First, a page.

The twelfth summer of professional development courses brought more than 400 attendees to campus in June and July of 1996, a slight increase over the previous summer. Four of the seven courses were filled to capacity and had wait lists. A new course on due diligence and building systems, presented by John Macomber, Lecturer in the Department of Civil and Environmental Engineering, was particularly in demand. Demand for the Center's 1997 Summer Institute courses continues strong. Enrollment by the end of June equaled total enrollment for 1996. The center scheduled an extra section of Fundamentals of Real Estate Finance, taught by W. Tod McGrath, Lecturer in the Department of Urban Studies and Planning, to run in August to accommodate the overflow. That course has been a staple offering which increases in popularity when the real estate cycle is in the ascendant, as now.
Income from membership held virtually steady as the center closed the year with 80 supporting members (including ten international members). With leadership from Blake Eagle, Chairman, the center added 12 new members but lost 20 as the ten Epoch Foundation firms (Taiwan-based corporations with real estate interests who had joined the center via the ILP) withdrew from membership. In addition to annual fees, many members supported the center in non-financial ways by providing case study sites, lecturing in classes and in the Lunchbox Lecture series, and supporting student thesis work. This year, Robert Danziger, retiring Chairman of Northland Development, organized and led a well-received occasional seminar called Real Deals, in which guest speakers dissected a specific real estate transaction at length.
The center hosted two members' meetings. The November meeting on "Technology and the Future of Real Estate" featured Brandeis Associate Professor of Economics Adam Jaffe discussing the association of technology and economic growth based on his ground breaking research tracking the location of patent applicants and start-up firms. The morning program included an all-MIT roster of presenters who looked twenty years down the road and, based on their current research, projected likely developments in the areas of computers and telecommunications, building technology, logistics and inventory management, and organizational structure, all topics of some interest to the real estate industry as it thinks about space needs in the future. The May meeting focused on the hot topic of the securitization of real estate assets and asked the question, "Are the Public Markets Winning the Capital Race?" The evening speaker, G.Y. Billard Professor of Finance Stewart C. Myers, explained his theory of why companies go public and opined that it probably didn't make sense for much real estate to be publicly held. The morning speakers all opted for the alternate position, holding for a variety of reasons, that securitization, whether as equity or debt, was a growing and logical trend for real estate assets. Three of the speakers were from the securities industry, all of them leaders in the development of the new real estate equity and debt instruments. The fourth speaker, Assistant Professor Riddiough, cautioned that what makes sense in a growth cycle may have serious flaws in a real estate contraction, though he too believes the public markets will continue to be a growing source of capital for the industry.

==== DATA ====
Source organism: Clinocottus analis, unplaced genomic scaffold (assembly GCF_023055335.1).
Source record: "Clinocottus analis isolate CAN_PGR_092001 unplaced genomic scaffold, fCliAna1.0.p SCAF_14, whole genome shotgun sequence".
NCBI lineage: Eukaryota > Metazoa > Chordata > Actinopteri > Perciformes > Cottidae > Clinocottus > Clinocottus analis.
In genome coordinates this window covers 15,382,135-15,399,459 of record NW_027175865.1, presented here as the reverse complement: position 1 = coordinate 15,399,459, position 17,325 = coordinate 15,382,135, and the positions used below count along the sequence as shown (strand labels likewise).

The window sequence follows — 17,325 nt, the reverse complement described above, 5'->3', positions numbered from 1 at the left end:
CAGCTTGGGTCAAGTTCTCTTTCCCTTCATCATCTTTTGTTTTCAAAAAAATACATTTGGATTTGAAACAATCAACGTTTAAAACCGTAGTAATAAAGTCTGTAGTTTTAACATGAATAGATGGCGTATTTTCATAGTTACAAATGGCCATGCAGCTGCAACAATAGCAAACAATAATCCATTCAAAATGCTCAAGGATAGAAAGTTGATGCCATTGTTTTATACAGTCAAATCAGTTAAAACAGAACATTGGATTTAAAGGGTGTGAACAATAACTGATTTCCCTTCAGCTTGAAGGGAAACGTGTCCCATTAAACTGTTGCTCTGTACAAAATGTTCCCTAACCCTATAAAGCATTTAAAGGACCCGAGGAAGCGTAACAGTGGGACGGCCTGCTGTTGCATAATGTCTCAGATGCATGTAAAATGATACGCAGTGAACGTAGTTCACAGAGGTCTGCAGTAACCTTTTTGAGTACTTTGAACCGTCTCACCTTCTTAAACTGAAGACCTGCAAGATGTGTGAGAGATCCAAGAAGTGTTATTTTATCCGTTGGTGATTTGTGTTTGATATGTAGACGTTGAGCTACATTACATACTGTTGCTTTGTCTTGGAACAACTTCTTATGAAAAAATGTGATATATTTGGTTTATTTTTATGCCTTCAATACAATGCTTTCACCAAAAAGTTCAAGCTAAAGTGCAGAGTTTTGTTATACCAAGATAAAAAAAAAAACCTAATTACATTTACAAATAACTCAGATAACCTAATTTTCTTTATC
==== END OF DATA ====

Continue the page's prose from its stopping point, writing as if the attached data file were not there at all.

Patricia Brady, MIT MSRED '88, Associate Director of the Center, accepted a position as Team Leader for MIT's Human Resource Practices Reengineering Team, in March. She had been working with the team on a part-time basis throughout the year. Her successor as Associate Director is Kathleen C. MacNeil, also MIT MSRED '88. Ms. MacNeil was formerly a project manager for Macomber Development Associates and for the Massachusetts Water Resources Authority. She is responsible for operations of the center, career services, and alumni relations.
Information about center programs and activities is published on the Web (http://web.mit.edu/cre/www/). This is a growing source of inquiries from the public about the MSRED program, professional development courses, and working papers.
William C. Wheaton
MIT Reports to the President 1996-97